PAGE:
gravity_defianton April 01, 2005   Link
  • 0
    General Comment

    Well, seeing as how I live in WNY, no, SoCal, please, NEVER ever wish you were WNY. SUNY blows, trust me on that one too. wow, this is just weird. I find it kind of ironic in the fact that I wish I was in SoCal every day of my life...

    EmoChicaKon April 02, 2003   Link
  • 0
    General Comment

    The grass is always greener on the other side....

    sakeboxon April 11, 2003   Link
  • 0
    General Comment

    Everybody wants to be someone else, but they miss the big picture that they should be happy with what they have.

    VampedVixenon November 06, 2004   Link
  • 0
    General Comment

    Because it's theme park planners not being very careful about geography? It's cute, not accurate.

    I think that the song is ironic. The California Myth a la the Beach Boys, Annete Funicello and Frankie Avalon, The OC - Dar Williams turns that around. What if western New York were the ideal? She gives all these snapshots of New York, like diner coffee, and a weekly meal of pork on sunday, always served with mint, creaking houses full of age. There are very few references to things specific to the stereotypical SC, only the Miata. None of the usual fun-on-the-beach, Hollywood glamour, finding oneself in California that fills so many other pop songs. She turns the cliche around to a part of the country that no one idealizes, sad old western New York, forgotten, but still steeped in New England. The inverse cliche mocks itself, though, when typical WNY waitresses are characterized as looking liek they "want to leave for the west coast," even if (by gravity defiant's measure) they are already in California.

    mercyonmeon July 09, 2005   Link
  • 0
    General Comment

    the last song I wrote is a little on the vague side. It’s called “Southern California wants to be Western New York,” and it’s clever, I think; top-heavy, too filled with little clever-isms and too little lasting value. So I’m afraid I may have to jettison it. I think an audience member has to do too much footwork to keep up with it. To do all that to keep up with a song that, inevitably, is just clever, I think is too much. You’re always concerned about whether you’re compromising yourself, whether you’re honest, whether you’re evolving, if you’re afraid to evolve. So I have the confidence that I don’t really like thinking in clichés, that I prefer to write songs from a place where I have some perspective, some valuable reflection.”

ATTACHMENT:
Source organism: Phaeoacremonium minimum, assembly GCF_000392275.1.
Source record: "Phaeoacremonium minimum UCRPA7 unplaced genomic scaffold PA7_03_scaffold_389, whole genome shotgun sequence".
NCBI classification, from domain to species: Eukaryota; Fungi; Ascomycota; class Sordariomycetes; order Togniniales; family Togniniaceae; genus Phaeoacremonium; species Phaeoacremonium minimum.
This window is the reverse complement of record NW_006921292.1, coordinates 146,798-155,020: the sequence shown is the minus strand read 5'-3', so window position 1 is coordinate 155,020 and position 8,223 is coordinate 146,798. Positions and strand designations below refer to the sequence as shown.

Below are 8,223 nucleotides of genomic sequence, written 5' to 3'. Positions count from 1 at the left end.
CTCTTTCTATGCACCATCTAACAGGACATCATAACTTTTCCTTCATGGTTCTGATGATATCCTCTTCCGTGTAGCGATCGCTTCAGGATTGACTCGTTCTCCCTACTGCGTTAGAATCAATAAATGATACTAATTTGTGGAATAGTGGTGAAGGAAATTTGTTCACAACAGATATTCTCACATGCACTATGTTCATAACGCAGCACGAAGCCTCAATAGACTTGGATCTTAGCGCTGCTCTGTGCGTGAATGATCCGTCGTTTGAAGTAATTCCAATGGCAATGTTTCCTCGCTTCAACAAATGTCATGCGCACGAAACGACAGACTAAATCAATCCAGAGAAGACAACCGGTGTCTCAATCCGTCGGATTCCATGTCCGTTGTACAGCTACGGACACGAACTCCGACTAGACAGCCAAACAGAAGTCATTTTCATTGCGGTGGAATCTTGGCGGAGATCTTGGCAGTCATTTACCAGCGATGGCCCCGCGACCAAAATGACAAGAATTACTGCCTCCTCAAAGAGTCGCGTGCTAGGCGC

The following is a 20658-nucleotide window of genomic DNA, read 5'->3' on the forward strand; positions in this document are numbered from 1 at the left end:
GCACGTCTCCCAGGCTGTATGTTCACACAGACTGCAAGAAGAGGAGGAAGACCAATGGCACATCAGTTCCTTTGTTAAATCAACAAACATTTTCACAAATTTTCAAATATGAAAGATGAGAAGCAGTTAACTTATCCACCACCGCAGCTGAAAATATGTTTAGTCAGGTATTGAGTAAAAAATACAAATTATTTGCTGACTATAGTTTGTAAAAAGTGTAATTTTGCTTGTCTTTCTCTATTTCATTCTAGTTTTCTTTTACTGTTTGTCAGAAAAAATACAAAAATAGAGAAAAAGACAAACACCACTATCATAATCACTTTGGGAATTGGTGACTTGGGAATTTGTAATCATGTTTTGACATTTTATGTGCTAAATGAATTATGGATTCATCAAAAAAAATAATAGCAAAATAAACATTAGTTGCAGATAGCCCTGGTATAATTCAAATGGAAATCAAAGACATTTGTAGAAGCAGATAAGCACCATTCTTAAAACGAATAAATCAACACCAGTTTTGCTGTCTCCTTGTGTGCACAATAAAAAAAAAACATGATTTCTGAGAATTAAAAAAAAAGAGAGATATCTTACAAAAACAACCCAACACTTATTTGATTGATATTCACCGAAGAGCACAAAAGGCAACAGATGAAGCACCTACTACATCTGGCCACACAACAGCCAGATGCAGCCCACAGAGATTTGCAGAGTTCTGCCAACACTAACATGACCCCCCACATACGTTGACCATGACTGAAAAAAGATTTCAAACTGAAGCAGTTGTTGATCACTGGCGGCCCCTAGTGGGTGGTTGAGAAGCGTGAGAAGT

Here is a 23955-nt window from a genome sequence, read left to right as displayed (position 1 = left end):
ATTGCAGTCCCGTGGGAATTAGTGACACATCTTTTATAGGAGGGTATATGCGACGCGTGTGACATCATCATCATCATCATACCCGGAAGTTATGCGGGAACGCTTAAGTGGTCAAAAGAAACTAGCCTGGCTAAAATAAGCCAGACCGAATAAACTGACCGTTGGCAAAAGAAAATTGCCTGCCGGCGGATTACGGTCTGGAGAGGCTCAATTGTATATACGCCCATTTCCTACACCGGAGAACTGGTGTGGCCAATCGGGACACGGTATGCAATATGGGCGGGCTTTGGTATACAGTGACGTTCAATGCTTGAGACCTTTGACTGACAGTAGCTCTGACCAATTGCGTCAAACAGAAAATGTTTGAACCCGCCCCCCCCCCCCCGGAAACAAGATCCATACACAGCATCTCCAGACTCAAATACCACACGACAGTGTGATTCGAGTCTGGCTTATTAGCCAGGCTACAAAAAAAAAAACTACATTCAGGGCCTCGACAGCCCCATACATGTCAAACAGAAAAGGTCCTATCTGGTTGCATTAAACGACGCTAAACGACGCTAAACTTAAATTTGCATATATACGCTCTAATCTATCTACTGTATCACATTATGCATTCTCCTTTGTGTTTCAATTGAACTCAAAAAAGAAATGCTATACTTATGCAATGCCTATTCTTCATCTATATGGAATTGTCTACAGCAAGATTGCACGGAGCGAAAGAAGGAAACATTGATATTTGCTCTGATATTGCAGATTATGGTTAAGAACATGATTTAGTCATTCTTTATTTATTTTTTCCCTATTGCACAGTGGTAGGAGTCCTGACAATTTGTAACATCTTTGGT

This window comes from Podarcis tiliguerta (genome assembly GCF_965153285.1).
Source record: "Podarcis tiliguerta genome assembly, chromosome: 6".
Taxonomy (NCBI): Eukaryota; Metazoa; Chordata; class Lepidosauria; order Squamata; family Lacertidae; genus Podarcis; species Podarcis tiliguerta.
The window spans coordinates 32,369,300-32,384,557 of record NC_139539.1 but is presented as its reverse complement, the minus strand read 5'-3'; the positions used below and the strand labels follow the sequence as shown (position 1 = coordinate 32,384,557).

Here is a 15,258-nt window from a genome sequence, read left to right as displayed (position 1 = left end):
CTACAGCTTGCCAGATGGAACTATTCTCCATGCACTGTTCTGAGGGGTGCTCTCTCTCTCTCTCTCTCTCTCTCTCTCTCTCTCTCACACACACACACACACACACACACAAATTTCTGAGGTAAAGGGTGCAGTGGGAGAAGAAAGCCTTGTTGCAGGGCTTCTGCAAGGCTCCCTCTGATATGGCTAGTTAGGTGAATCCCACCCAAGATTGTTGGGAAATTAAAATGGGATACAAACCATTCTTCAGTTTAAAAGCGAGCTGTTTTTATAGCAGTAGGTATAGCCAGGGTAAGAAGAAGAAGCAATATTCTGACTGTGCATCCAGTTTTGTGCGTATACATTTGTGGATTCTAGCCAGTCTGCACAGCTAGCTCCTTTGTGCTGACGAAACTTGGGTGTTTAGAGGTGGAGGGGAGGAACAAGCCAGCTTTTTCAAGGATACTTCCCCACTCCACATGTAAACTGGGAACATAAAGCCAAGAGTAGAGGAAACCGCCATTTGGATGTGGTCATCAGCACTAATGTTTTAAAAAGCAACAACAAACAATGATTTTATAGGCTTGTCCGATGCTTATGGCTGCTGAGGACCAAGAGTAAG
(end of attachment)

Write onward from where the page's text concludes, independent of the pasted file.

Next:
pnkseashelon January 16, 2006   Link
  • 0
    General Comment

    Thanks for the quote, pnkseashel.

    Her impression of this song sounds a bit like mine, which is that, while some of its lines are brilliantly acute: in the end, there's simply too much irony and too many references and too many words period to fit into 4:11. She's showing off on this one, and like the more over-the-top work of Michael Moore or Cindy Sheehan, it ultimately shoots itself in the foot.

    No matter. She's got a healthy body of work that does not suffer from this problem, and it's to be celebrated.

    raffishtenant2on July 10, 2007   Link
  • 0
    General Comment

    One funny thing that I just noticed is that the reason the Disney France failed is because they ignored the culture of France - or rather stereotyped and misinterpreted it and set it to the side after pretending to acknowledge it. This new theme park for SoCal where they sell it another culture without really getting to know what it wants and what motivates it is very similar to Disney marching into France and selling them the American culture. Maybe this song was just a parody of Disney France the whole time.

    dartishaon March 14, 2008   Link